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Consider removing "maybe" from your productivity vocabulary

The more I learn about personal productivity, the more I appreciate decisiveness. I wrote If not now, when? The importance of being bold around this, and I want to expand the discussion to the word maybe, and talk about removing it (or at least limiting its use) from your productivity vocabulary could help you and those you work with.

What's wrong with maybe? It has some good uses (more in a moment), but generally people use it to put off decisions, or to avoid saying "no." It (and its close cousin let me think about it) will often make things worse, not better. This is because, without discipline, the offer/issue/problem won't go away with some focused thinking. Not only will the decision be hanging over you, you'll be blocking the person who made the request.

I'd argue that most of the time, we know inside whether to say "no" or "yes," but we put it off. If that's the case, take a deep breath, accept or decline with respect and compassion, and be done with it. You'll usually feel much better as a result. However, there are times when you need to carefully employ "maybe." A few examples:
  • You don't have enough information.
  • You're waiting on something or someone else's input.
  • You have an intuition about it, but not yet enough clarity.
In those cases, you may choose to defer the decision, but I recommend doing so in a principled way:
  • Set boundaries for when you'll have made the decision. For example, give yourself two weeks (use your tickler file or equivalent), and commit to deciding by then. Do not re-incubate!
  • Inform anyone waiting on you that you're giving it active thought, and let them know when they can expect an answer (see above). (This is a specific case of the two key communication questions the Time/Design folks talk about: Who is impacted? and Who needs to know?. Once answered, use your frequent communication tools - e.g., the Getting Things Done agenda - to keep key players in the loop.)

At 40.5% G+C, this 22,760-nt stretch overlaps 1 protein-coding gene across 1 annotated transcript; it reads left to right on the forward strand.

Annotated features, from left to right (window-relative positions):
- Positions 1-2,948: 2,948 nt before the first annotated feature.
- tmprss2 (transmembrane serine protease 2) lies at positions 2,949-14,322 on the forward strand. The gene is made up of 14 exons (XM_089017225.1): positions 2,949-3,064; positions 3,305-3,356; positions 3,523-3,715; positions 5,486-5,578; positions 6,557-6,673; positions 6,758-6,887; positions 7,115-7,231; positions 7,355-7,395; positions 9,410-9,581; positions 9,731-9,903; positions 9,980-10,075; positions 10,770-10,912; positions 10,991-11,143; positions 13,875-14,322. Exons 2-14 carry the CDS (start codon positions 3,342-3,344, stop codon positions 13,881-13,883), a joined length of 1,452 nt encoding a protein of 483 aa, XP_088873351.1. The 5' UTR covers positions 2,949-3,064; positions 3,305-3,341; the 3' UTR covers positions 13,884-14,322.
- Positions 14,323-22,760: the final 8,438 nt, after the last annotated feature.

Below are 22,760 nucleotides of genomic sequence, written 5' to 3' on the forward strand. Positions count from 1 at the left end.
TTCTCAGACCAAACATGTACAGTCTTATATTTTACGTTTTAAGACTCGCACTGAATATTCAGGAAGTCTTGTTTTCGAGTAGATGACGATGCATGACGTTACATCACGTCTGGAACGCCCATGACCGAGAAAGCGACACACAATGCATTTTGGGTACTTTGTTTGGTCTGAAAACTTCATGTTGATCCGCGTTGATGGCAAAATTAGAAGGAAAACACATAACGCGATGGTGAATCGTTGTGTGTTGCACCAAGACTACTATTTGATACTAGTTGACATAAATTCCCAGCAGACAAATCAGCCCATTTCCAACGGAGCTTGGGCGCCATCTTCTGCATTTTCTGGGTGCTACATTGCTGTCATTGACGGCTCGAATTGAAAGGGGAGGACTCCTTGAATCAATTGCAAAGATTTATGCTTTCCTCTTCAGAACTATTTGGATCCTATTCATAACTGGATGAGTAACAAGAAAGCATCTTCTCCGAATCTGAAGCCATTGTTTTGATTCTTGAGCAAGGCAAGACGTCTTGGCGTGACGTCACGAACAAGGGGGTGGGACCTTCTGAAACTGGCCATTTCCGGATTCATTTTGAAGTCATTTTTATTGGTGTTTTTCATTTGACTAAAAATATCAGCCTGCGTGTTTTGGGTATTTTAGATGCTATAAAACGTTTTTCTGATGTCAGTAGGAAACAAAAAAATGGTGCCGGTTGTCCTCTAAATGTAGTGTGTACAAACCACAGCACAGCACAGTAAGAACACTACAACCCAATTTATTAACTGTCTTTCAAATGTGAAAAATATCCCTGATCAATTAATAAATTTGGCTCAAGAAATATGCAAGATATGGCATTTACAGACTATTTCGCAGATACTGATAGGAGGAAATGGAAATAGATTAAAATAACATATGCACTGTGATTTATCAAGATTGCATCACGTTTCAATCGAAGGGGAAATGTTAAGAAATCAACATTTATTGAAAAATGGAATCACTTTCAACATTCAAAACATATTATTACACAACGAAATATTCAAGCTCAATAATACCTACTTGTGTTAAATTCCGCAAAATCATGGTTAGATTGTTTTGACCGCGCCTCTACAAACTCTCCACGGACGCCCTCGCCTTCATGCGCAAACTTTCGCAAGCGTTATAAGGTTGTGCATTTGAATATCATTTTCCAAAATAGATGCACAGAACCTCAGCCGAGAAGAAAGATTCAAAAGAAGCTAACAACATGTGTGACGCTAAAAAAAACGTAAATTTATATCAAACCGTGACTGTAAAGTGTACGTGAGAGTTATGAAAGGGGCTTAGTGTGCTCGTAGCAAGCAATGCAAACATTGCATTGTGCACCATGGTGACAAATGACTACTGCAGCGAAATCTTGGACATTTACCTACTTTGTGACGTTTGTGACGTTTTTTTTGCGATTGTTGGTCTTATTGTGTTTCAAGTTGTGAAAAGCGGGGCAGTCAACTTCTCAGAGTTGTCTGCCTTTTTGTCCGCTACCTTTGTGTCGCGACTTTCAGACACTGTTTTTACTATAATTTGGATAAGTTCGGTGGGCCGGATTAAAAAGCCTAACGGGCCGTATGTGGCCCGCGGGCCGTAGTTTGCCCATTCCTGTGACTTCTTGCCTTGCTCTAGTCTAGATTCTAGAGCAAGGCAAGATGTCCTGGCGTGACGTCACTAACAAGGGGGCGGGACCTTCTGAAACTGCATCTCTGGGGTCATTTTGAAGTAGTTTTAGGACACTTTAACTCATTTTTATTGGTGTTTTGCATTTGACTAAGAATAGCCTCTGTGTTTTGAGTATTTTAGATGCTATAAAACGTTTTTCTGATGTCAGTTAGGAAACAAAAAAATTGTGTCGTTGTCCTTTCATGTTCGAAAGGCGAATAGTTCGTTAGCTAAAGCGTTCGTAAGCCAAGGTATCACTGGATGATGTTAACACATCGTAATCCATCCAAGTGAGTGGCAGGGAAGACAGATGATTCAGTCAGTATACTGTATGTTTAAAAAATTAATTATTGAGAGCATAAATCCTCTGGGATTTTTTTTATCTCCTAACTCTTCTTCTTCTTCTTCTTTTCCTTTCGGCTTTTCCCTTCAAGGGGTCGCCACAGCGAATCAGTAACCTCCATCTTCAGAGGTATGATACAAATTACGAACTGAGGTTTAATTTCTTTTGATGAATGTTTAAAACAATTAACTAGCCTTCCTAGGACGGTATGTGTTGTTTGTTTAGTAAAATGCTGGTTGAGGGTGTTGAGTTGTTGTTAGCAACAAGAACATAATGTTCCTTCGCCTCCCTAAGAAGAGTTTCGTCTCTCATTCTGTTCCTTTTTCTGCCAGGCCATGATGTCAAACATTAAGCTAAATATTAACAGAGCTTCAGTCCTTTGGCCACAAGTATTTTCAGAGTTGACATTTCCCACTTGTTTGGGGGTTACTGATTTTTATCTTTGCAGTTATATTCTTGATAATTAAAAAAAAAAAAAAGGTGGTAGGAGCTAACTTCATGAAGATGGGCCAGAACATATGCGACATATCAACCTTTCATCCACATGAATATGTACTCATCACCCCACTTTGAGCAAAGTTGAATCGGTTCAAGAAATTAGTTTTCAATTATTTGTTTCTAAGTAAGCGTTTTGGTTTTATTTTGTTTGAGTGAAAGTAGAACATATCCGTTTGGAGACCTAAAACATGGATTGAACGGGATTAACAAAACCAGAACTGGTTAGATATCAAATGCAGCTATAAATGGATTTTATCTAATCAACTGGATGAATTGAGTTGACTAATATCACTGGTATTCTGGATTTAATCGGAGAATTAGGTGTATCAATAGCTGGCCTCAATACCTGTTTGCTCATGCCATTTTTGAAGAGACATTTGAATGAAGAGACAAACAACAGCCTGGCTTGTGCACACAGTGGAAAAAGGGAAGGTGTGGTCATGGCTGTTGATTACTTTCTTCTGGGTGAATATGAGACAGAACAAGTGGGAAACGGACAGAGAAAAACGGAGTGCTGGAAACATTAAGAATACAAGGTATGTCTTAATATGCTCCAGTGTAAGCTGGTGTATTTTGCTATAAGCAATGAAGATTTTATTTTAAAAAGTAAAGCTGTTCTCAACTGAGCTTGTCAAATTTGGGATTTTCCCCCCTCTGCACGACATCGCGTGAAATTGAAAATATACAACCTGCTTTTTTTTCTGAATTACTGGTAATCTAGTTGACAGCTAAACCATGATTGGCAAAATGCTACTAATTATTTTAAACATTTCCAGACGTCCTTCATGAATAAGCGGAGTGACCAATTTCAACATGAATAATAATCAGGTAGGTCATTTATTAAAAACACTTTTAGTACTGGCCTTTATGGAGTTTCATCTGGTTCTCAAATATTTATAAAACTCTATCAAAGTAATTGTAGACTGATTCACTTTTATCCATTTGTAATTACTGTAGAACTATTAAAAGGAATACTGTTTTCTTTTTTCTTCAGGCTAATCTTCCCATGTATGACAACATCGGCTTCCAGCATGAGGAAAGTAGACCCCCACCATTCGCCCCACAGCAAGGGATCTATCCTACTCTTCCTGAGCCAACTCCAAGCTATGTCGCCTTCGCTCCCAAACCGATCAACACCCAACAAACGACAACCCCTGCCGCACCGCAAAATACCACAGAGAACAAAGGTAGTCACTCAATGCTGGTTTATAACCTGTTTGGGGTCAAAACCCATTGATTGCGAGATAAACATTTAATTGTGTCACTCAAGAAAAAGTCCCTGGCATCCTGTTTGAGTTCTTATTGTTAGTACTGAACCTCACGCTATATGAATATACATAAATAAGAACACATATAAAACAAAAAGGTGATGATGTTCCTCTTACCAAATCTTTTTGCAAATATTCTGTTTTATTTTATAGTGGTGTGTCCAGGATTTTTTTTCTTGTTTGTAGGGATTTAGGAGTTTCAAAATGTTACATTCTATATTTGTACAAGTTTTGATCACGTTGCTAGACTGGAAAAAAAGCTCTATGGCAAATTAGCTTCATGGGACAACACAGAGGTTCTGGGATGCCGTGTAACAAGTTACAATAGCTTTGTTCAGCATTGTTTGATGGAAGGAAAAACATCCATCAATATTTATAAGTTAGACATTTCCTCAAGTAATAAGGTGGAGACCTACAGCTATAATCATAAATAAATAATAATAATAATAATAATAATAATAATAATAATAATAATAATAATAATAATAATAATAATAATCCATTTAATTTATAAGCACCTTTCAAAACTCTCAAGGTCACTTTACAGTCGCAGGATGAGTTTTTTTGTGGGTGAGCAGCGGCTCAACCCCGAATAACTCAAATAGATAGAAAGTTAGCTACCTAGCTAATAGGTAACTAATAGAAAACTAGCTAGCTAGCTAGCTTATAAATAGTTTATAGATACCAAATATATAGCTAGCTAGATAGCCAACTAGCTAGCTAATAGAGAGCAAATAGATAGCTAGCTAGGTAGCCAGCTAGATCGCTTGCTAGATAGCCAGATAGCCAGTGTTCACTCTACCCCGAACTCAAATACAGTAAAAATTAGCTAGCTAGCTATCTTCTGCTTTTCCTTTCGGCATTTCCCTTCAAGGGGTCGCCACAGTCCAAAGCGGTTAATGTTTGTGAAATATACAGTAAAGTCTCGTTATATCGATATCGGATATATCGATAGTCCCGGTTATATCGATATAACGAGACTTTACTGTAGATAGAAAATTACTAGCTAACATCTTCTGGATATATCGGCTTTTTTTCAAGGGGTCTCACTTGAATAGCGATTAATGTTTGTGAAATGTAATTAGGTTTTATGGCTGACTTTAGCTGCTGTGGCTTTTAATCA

• Take concrete action to help make the decision. Collect information, discuss it with someone you trust, or make a Franklin matrix - from Structuring Analytical Problems:
    To get over this, my way is to divide half a sheet of paper by a line into two columns; writing over the one Pro, and over the other Con. Then, during three or four days of consideration, I put down under the different heads short hints of the different motives, that at different times occur to me, for or against the measure.
  • Sleep on it by giving your mind time to get clarity. However, rather than not thinking about it at all, I suggest you actively program your cortex to work on it. One very helpful approach comes from Robert Maurer's terrific little book One Small Step Can Change Your Life: The Kaizen Way. In his chapter Ask Small Questions, Maurer recommends putting a small question to yourself repeatedly - say every day for a week or two. He says ... the mere act of posing the same question on a regular basis and waiting patiently for an answer mobilizes the cortex. Importantly, you'll have to break the problem down into a small, non-threatening question. Otherwise, he says, you'll lock up your brain in a fear pattern. (Related: 'Sleeping on it' best for complex decisions - being-human and Experiment Shows You Really Should 'Sleep On It'.)

One important aspect of reducing your maybes will be an enabling of others in your life. Firm, timely decisions (yes or no) allow colleagues to move on with their plans. Maybe, in comparison, keeps them from moving ahead.

How about you? Any best practices you've discovered around "maybe?"


Reader Comments (3)

I'm a bad one for "don't have enough information". I like making decisions late, when I have more info.

So I've found a great question is "what's the best I can do with the given information". Often, it's more than enough.

June 11, 2007 | Unregistered CommenterRichard

Hey Richard, that's a great question. "Good enough" is a real perfectionism-buster! Thanks for reading.

June 11, 2007 | Unregistered CommenterMatthew Cornell

Hi Matthew, great post! It is a helpful reminder for me to stay action-oriented and not wallow in wishful thinking.


June 11, 2007 | Unregistered CommenterMike St. Pierre

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